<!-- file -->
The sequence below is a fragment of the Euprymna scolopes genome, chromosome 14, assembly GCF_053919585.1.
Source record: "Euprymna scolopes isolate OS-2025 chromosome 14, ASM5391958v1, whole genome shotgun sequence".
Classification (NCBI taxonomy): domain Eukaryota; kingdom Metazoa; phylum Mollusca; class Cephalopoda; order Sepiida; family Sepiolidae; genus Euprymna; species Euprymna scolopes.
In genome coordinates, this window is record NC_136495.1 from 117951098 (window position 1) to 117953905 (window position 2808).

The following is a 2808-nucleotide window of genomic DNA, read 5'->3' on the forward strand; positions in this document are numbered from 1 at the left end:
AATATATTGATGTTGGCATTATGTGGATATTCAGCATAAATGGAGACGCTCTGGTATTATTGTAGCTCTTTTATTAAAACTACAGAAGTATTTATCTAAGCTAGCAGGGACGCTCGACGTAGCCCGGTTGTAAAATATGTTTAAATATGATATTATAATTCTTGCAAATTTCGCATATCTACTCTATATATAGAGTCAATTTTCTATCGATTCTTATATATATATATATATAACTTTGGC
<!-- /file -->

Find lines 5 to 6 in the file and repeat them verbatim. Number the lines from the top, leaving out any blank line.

The following is a 2808-nucleotide window of genomic DNA, read 5'->3' on the forward strand; positions in this document are numbered from 1 at the left end:
AATATATTGATGTTGGCATTATGTGGATATTCAGCATAAATGGAGACGCTCTGGTATTATTGTAGCTCTTTTATTAAAACTACAGAAGTATTTATCTAAGCTAGCAGGGACGCTCGACGTAGCCCGGTTGTAAAATATGTTTAAATATGATATTATAATTCTTGCAAATTTCGCATATCTACTCTATATATAGAGTCAATTTTCTATCGATTCTTATATATATATATATATAACTTTGGC